Brendan was raised in the church but from early on saw things that didn’t sit well with his soul. He recognizes many instances in his life where cognitive dissonance was telling him something wasn’t right. This led him to study deeply and even pursue a study of history, which led him to an internship with the Church History Department working with the Gospel Topics Essays. His scholarship saw through the whitewashed apologetics and revealed a “historical record of leaders creating and sustaining systems of oppression, followed by a concerted effort to distort or shelter this information” and his heavy shelf broke. He’s pressing on and continues to study the history of the church and to navigate his mixed-faith marriage. He hopes that sharing his story “will be a small step in helping people gather up their broken pieces.”
I come from a long line of mormon pioneer ancestry. I was born and raised in a small Southern Utah town, and grew up with the Church as a major part of my upbringing. Served a mission and was married in the Provo City Center Temple. I completed a Bachelor’s degree in History at Utah Valley University. As part of my undergraduate training, I did an internship in the LDS Church History Department, which served as a catalyst to my faith crisis. My spouse and I are happily navigating a mixed-faith marriage. I was a mormon.
The claim that we were the “only true church on earth” never set well with me growing up. As a young kid, my family used to take road trips across the country, stopping at national parks and historical landmarks along the way. One year, I remember stopping at the National Civil Rights Museum in Memphis, Tennessee and experiencing a major moment of cognitive dissonance–on one hand, I abhorred racism and systems that excluded others based on their differences, and yet I realized that my own Church had deeply rooted exclusionary beliefs (i.e. “we’re the one and only”, etc).
This cognitive dissonance would stick with me all the way into my mission, when I was tasked with convincing others that their religious or cultural beliefs were not “true”. This never set right with me either, and I probably wasn’t the best missionary because of it. I met so many good people from different walks of life and quickly realized, again, how harmful exclusionary beliefs can be.
Upon returning home from my mission in 2014, the Church came out with its infamous November policy targeting LGBTQ+ families. They announced children could not be baptized in these households unless they disavowed the same-sex marriage of their parents. This was soul crushing to me–I had a deep level of empathy for these families, and was once again confronted with the exclusionary policies and beliefs of my own Church. I put this on the shelf, as I had done before, and continued to grapple with my changing perspective.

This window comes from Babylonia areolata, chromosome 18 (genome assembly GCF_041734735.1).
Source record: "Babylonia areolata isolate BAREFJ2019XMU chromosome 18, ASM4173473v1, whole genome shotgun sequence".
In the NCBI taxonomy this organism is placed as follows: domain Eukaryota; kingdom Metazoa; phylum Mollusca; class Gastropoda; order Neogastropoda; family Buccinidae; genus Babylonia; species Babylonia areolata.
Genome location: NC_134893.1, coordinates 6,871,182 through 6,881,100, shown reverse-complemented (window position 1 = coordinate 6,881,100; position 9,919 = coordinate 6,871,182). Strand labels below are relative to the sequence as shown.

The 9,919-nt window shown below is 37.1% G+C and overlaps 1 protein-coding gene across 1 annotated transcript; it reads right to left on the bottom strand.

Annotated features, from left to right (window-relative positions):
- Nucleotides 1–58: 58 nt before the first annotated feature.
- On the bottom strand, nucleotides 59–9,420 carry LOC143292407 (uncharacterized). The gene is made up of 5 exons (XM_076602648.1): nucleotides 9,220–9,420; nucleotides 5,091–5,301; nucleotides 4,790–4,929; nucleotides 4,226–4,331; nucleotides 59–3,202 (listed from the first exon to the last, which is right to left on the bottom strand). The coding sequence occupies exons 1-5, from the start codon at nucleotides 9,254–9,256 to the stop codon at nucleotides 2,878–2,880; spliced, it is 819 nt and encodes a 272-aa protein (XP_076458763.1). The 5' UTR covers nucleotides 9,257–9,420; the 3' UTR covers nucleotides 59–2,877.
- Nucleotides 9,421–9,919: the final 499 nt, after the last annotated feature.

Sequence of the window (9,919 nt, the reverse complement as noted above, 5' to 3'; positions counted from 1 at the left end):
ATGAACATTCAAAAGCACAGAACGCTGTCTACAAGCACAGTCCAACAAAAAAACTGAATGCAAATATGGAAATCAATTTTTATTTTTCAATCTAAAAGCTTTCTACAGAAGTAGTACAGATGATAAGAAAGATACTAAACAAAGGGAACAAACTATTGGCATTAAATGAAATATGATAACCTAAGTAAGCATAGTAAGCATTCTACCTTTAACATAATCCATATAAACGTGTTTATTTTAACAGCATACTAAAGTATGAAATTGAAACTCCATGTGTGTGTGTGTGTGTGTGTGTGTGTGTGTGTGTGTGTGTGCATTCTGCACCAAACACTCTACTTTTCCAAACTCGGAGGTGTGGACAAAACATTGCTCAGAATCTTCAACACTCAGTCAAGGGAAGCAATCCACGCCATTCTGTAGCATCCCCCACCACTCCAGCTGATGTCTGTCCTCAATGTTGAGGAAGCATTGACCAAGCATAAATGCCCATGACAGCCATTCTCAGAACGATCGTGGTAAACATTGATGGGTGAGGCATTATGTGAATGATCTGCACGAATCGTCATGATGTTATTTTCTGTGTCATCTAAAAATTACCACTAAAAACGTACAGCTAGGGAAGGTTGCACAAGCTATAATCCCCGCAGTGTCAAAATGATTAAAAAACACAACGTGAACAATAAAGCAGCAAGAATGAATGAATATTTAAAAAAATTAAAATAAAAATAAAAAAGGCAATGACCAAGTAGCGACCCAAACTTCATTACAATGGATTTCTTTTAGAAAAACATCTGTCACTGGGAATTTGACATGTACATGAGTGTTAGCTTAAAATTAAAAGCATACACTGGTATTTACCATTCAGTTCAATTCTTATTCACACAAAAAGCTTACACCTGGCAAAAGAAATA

About a year later in 2015, I had a close family member leave the Church due to historical concerns. History has always been something that I gravitated towards, and Church history was one of the only spaces I believed, at the time, I could truly feel the spirit. I was puzzled and confused why this family member would leave the Church over something I found so inspiring. It also troubled me to see how they were treated by those around me–again, because of exclusionary beliefs.
About three years into my undergraduate studies in college, I decided to take an internship in the Church History Department with the Gospel Topics Essays to confront some of these historical issues head on. I thought (naively) that if I could understand where this family member was coming from, maybe I could bring bring them back into activity. However, it was during this internship that I learned the full, unfiltered history of the Church for the first time.
I thought I had known Church History, I studied it extensively in college and throughout my life. I had used Church approved sources and stayed away from “anti-Mormon material”. But I began to realize there were certain areas of history that had been withheld from me–critical areas. The full extent of Joseph Smith’s polygamy and polyandry rocked my testimony, the full context surrounding the Church’s black priesthood ban was tough to swallow, and the more unfiltered history I researched in this position, the more I came to realize how “man-made” (not “God-made”) the Church really was.
The non-whitewashed version of Church history that I learned as an intern revealed a historical record of LDS leaders creating and sustaining systems of oppression, followed by a concerted effort to distort or shelter this information from its membership. It was at this point I realized I could not continue to support a machine that had harmed so many people in the past, and continued to harm others today. I could not continue to hold up a man-made organization with deep flaws as God’s “One True Church.” My shelf broke.
I was fortunate to have the sympathetic ear of my spouse, who chose to love me for me, and not merely for my Church membership. Coming from a space where I once felt I had all of the answers, it was difficult for me at first to get comfortable saying “I dont know.” However, I began to realize that no one has the answers and the most important thing I can do is focus on living in the here and now. Little by little, I began creating my own meaning in this life.
I’m sharing my story not because I’m still angry at the Church or because I want to tear people down. I’m sharing my story because I know there are thousands of people in my situation. People who feel hurt, unheard, or broken. I hope my story will be a small step in helping people gather up their broken pieces. I know that’s what other people did for me when my shelf broke–I hope I can be there in a similar way for others.Brendan
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